September 16, 2020 at 1:26 pm #4744HankParticipant
During some recent back and forth emails and phone conversations with some of Y’all a recurring theme is Nut Width.
The discussion almost always leads to …”I’d love to buy that guitar but I just can’t because it has a 1 11/16 nut……I’ve got to have a 1 3/4.
Now I’m not the player that most of you are, and I broke my neck 25 years ago and still suffer from some lack of sensation in my fingers, but I don’t see why a 1/16 of an inch should keep one from buying a guitar that has an exceptional voice and is (other than nut width) a wonderful instrument.
Until I became aware of the finer points of luthiery I honestly could not of told you the nut width of any of my guitars.
Is muscle memory that accurate that a 1/16 causes a missed note or screwed up chord ? Hell, I miss place my fingers several time a song regardless of the nut size.
Just wondering .
1993 Martin HD-28 IR/Sitka
2001 SCGC F Cutaway Maple/German
2008 SCGC OT Madi/Italian
2015 SCGC OM “The Tree” Hog/ European
2016 SCGC 1934 D45 Braz/ Adi
2016 Taylor K62 CE Limited Edition 12 string all Koa
2019 SCGC FTC Granadillo/Redwood
Life is a journey…not a guided tour,
The Bay,The Gulf Stream , The Open Ocean are particular about who they share their secrets with.
September 17, 2020 at 4:14 am #4750tadolModerator
Personally, I just can’t get all my fingers onto the fretboard when its 1-11/16 – which is kinda a problem, as the main reason I’m trying is because I want to get as many strings into play as I can, and frequently its just 2 or 3 that are needed – or even wanted –
But I discovered a long time ago that while I can live with 1-¾, I’d always rather have 1-13/16, and sometimes, 1-⅞ is truly luxurious. But when it gets to 1-⅞, neck shape and depth start to become much more important, and I’ve let a couple that wide go because of the shape, and it just plain hurt to play them for any extended period.
But that low-profile, slim “C” 1-13/16” SC neck – a true thing of joy –
September 17, 2020 at 7:58 am #4751DanielParticipant
The 1 and 3/4″ nut width was standard on Martins for a long time, and then at some point they switched to 1 and 11/16″. No one batted an eyelid when they did.
Then along came the Internet and discussion of finer points among the general interested population. Also acoustic music was making a massive comeback at the same moment. Fingerstyle guitar became a thing. The combination of the two events meant that 1 and 3/4″ came roaring back with a vengeance. Now they are easier to find than 1 and 11/16″ nuts. (Rainsong doesn’t make guitars with necks that have 1 and 11/16″ nuts)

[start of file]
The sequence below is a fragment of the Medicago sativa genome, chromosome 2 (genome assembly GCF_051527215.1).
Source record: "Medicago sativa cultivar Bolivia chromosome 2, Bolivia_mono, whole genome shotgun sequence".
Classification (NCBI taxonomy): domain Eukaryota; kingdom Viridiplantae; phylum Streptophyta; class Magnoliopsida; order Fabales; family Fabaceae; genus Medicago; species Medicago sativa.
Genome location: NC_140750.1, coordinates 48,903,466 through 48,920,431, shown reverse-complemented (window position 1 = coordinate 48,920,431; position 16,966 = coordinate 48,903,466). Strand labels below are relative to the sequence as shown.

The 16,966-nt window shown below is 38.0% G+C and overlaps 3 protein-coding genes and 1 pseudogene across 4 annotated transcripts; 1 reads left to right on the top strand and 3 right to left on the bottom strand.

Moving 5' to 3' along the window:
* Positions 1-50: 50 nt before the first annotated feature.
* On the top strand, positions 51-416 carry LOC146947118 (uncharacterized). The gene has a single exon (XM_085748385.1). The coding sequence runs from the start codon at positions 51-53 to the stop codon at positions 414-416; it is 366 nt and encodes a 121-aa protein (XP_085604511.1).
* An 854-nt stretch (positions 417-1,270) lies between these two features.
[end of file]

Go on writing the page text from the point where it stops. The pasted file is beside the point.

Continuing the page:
I have tried to like 1 3/4″ nuts, but I never get the sound I am looking for from them. I also find chording more difficult.
(Suite Judy Blue Eyes cannot be played properly on a guitar that has a 1 and 3/4″ nut width. But it’s a bit easier to play 4+20 on one.)
I maintain, perhaps self-interestedly, that 99% of players could go with a 1 and 11/16″ nut width. They just need slight improvements to technique and a little more time practicing.
September 17, 2020 at 12:04 pm #4752ChrisakadigdogParticipant
I mostly notice the difference when playing the G chord using my index on 6g Ring 5b & pinky 1g fingering, and on most bar chords it causes me to overextend my messed up left wrist . It’s the little things … I think nut string spacing plays more into the mix for many .
September 17, 2020 at 3:36 pm #4753John FrinkParticipant
It makes a difference to me. I habitually play from chord positions, so I usually have several fingers down on the board at any one time. If the strings are too closely spaced, one or more fingers will touch an adjacent string and either damp it or cause a buzz. Given the size and shape of my own personal fingers, I’ve found that 1-13/16″ is perfect for me, 1-3/4″ is OK, 1-7/8″ is OK, but 1-11/16″ is too narrow.
One interesting thing I discovered is that some Santa Cruz 1-3/4″ necks actually measure 1-25/32″, which is 1/32″ wider than spec, and this is terrific for me; it’s a wonderful compromise between “OK” and “perfect”.
Martin OM-18 GE
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